taking stock of a riddle wrapped in a mystery inside an enigma

The reality is that Russia’s rank in the world has been irreversibly transformed. It was a great power continuously for three centuries: longer – this is often forgotten – than any single country in the West. In square miles, it is still the largest state on earth. But it no longer has a major industrial base. Its economy has revived as an export platform for raw materials, with all the risks of over-reliance on volatile world prices familiar in First and Third World countries alike – over-valuation, inflation, import addiction, sudden implosion. Although it still possesses the only nuclear stockpile anywhere near the American arsenal, its defence industry and armed services are a shadow of the Soviet past. In territory, it has shrunk behind its borders at the end of the 17th century. Its population is smaller than that of Bangladesh. Its gross national income is less than that of Mexico.
Perry Anderson, Russia’s Managed Democracy, LRB, Vol. 29 No. 2 dated 25 January 2007

12 thoughts on “taking stock of a riddle wrapped in a mystery inside an enigma”

  1. “The authorities had gone to some lengths to divert Anna Politkovskaya’s funeral from the obvious venue of the Vagankovskoe, where Sakharov is buried, to a dreary precinct on the outskirts that few Muscovites can locate on a map.”

    It is of common knowledge that Sakharov is buried at Vostriakovskoe. Conseqently, the rest of the article isn’t true either.

        1. i see what you mean:

          By 1997, budgets for higher education had been slashed to one-twelfth of their late Soviet level. The number of scientists fell by nearly two-thirds. Russia currently spends just 3.7 per cent of GDP on education – less than Paraguay. University salaries became derisory. Just five years ago, university professors got $100 a month, forcing them to moonlight to make ends meet. Schoolteachers fared still worse: even today, average wages in education are only two-thirds of the national rate. According to the Ministry of Education itself, only 10 to 20 per cent of Russian institutions of higher learning have preserved Soviet standards of quality. The state now provides less than a third of their funding. Bribes to pass examinations are commonplace.
          — Perry Anderson, Russia’s Managed Democracy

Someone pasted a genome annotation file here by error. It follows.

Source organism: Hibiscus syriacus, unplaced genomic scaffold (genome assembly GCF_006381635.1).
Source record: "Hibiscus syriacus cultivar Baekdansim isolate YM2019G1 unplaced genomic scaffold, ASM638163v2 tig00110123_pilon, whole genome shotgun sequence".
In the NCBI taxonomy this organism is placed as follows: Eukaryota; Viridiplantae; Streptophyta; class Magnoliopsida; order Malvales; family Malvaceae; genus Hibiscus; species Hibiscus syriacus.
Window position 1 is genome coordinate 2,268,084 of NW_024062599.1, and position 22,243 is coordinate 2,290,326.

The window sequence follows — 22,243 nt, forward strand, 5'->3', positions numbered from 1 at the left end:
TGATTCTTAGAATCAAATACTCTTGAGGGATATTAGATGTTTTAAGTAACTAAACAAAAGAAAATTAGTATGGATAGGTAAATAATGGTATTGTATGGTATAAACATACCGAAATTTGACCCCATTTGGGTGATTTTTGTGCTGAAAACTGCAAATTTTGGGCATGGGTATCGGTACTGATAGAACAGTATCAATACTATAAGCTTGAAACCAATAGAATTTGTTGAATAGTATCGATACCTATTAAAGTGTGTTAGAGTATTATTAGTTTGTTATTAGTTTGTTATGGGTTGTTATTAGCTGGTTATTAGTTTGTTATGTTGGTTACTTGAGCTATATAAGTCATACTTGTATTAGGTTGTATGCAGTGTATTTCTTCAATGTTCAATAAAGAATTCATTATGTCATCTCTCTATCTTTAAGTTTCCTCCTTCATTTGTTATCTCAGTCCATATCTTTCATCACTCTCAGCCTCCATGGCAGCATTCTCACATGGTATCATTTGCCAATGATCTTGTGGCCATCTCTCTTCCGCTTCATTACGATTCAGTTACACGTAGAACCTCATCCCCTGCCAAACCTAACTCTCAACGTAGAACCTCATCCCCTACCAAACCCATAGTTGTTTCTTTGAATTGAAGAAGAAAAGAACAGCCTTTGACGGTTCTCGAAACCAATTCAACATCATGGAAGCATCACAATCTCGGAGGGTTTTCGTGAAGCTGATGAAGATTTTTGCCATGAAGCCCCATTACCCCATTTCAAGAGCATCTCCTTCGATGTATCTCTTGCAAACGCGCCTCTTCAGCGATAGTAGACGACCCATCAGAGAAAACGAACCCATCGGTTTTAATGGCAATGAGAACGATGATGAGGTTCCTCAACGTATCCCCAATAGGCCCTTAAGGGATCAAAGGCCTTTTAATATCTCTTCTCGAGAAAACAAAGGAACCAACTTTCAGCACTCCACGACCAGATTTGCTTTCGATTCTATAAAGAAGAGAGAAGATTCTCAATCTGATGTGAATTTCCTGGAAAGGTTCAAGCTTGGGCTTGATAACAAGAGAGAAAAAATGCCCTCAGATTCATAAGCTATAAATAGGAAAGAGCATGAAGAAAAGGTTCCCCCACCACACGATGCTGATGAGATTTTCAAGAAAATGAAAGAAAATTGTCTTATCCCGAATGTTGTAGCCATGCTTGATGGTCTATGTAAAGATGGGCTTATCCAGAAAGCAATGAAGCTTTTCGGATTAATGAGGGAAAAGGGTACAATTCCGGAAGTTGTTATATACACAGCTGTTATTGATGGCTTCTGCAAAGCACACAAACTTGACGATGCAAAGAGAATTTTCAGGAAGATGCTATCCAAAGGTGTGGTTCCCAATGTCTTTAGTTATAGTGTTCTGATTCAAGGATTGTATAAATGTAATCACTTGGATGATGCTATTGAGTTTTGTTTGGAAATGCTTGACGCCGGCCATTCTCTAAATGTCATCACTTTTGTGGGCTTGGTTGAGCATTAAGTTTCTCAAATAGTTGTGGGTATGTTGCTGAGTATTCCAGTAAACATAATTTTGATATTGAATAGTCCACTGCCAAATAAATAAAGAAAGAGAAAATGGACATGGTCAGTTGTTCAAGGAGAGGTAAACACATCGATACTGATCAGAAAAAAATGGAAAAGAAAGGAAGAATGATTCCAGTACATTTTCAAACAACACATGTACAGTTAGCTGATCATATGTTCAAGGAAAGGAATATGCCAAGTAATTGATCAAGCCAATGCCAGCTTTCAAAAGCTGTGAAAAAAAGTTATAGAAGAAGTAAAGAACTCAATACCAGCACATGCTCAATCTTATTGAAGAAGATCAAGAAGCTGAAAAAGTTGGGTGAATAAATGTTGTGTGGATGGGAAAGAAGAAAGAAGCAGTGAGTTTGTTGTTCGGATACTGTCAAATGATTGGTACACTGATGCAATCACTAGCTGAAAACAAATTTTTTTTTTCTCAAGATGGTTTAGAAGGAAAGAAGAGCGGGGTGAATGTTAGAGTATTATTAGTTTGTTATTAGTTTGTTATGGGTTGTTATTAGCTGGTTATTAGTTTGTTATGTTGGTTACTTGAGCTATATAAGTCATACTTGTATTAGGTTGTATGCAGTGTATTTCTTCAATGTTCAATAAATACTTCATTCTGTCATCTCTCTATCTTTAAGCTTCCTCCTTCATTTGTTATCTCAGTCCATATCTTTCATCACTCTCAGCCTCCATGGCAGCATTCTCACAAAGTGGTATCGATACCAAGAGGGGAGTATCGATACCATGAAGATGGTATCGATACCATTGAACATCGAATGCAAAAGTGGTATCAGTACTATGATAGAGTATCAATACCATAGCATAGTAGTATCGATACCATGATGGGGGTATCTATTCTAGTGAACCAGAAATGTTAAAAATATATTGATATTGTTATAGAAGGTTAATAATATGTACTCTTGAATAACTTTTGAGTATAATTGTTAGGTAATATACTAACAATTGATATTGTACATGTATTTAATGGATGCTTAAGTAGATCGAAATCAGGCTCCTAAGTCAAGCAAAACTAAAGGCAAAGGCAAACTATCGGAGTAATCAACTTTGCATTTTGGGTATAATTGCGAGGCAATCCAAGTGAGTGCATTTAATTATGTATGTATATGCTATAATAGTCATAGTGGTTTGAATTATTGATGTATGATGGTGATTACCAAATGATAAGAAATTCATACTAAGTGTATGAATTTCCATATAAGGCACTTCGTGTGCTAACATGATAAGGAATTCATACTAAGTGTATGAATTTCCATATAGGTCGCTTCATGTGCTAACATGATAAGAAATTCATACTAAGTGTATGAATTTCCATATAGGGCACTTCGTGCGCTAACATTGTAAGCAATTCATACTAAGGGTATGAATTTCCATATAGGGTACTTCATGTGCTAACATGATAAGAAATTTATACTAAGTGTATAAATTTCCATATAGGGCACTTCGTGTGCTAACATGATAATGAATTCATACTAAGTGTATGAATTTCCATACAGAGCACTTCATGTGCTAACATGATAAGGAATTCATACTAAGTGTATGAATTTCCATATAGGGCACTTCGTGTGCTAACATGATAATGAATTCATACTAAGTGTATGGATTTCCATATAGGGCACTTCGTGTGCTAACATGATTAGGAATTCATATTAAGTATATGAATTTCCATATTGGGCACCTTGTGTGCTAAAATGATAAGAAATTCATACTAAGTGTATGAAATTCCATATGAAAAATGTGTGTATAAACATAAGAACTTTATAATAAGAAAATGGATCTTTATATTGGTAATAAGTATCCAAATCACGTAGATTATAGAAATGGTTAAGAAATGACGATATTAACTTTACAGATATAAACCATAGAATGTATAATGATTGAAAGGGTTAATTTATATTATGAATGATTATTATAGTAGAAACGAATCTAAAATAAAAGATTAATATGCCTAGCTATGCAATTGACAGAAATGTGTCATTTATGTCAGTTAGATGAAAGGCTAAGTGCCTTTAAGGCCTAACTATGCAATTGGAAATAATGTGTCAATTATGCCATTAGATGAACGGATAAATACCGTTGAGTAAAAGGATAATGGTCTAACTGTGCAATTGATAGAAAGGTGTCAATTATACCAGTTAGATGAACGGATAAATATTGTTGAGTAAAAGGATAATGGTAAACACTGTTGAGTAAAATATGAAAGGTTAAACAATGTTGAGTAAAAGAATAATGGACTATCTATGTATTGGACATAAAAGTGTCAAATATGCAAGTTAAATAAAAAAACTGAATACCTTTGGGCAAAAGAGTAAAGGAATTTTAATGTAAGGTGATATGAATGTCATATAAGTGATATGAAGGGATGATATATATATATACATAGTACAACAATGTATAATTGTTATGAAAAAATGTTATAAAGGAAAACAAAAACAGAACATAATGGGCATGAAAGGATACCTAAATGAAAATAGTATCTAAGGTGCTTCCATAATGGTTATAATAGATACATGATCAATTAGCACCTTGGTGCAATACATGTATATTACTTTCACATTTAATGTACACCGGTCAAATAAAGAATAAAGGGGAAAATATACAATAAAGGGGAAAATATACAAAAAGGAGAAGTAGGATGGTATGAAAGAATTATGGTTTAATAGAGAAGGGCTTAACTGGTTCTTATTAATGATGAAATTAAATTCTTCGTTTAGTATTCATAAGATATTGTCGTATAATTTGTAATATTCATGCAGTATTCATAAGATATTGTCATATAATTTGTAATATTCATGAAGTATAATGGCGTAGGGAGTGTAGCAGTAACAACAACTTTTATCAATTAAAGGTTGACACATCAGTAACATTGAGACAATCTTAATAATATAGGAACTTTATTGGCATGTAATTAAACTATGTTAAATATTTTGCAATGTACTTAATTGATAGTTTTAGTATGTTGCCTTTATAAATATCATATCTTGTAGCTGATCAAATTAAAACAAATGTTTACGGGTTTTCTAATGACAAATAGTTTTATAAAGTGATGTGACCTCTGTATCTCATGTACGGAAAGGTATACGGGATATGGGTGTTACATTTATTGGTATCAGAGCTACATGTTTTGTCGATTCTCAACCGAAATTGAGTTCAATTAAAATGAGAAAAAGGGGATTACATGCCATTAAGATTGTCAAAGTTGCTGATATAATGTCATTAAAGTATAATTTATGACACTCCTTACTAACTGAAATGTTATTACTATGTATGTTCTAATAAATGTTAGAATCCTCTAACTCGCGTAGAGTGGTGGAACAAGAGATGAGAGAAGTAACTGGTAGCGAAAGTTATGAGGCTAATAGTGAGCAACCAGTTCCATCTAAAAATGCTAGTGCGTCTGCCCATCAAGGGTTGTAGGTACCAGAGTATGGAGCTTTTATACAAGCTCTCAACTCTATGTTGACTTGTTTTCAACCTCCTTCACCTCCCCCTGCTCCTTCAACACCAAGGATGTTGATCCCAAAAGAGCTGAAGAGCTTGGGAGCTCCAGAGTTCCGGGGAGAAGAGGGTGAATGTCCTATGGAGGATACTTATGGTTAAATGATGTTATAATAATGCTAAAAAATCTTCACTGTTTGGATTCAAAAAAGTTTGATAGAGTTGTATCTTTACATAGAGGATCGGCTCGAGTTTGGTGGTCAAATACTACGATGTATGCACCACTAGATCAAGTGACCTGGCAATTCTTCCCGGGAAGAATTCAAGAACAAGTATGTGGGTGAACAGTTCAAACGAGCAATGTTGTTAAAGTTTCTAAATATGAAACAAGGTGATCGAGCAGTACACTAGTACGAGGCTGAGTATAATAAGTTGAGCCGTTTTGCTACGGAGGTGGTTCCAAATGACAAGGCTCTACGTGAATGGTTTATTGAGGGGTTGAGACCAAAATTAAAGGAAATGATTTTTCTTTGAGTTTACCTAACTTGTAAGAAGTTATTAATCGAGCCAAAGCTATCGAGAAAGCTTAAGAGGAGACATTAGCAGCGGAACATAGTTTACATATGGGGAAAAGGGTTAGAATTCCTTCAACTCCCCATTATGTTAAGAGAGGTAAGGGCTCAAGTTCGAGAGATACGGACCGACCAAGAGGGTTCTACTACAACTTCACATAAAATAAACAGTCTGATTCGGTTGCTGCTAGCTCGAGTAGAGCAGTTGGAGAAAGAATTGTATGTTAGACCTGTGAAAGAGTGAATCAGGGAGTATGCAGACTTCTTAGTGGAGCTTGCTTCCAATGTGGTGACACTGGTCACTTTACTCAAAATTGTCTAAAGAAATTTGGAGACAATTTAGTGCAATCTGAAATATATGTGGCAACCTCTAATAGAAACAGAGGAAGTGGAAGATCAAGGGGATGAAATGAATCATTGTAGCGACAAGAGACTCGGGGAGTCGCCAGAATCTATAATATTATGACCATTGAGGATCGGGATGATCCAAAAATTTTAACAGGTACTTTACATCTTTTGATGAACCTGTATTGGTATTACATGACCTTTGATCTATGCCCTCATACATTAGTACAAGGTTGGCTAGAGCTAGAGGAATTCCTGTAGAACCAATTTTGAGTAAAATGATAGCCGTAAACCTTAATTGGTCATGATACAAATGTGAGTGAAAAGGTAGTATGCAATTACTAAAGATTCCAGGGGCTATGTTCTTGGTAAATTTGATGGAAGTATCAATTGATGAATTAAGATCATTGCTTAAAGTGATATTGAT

What is the going rate for a passing grade in Ethics?
          How about Metaphysics/Epistemology?
          Do transcendental idealists qualify for discounts?
          Would a solipsist still have to pay?

  2. At the same time, the U.S. trade deficit, the largest component of the current account deficit, soared to an all-time high in 2005 of $782.7 billion, the fourth consecutive year that America’s trade debts set records. The trade deficit with China alone rose to $201.5 billion, the highest imbalance ever recorded with any country. Meanwhile, since mid-2000, the country has lost nearly 3 million manufacturing jobs.
    It is difficult to predict the course of a democracy, and perhaps even more so when that democracy is as corrupt as that of the United States.
    It appears for the moment, however, that the people of the United States prefer the Roman approach and so will abet their government in maintaining a facade of constitutional democracy until the nation drifts into bankruptcy.

    Of course, bankruptcy will not mean the literal end of the United States any more than it did for Germany in 1923, China in 1948, or Argentina in 2001. <…&gt Certainly, such a bankruptcy would mean a drastic lowering of the current American standard of living, a loss of control over international affairs, a process of adjusting to the rise of other powers, including China and India, and a further discrediting of the notion that the United States is somehow exceptional compared with other nations. The American people will be forced to learn what it means to be a far poorer nation and the attitudes and manners that go with it.

    1. How is a historian’s dissection of what has happened in Russia, answered by a journalist’s prognostication of what might happen in the United States?

        1. manifest dissection

          You seem to be cut to the quick, for one.

          Please support your allegation of Perry Anderson’s dedication to russophobia.

          Please cite your evidence of his self-satisfaction, as expressed in the foregoing article.

          Please do so without descending into epithets that fail to make the grade with tiphareth.

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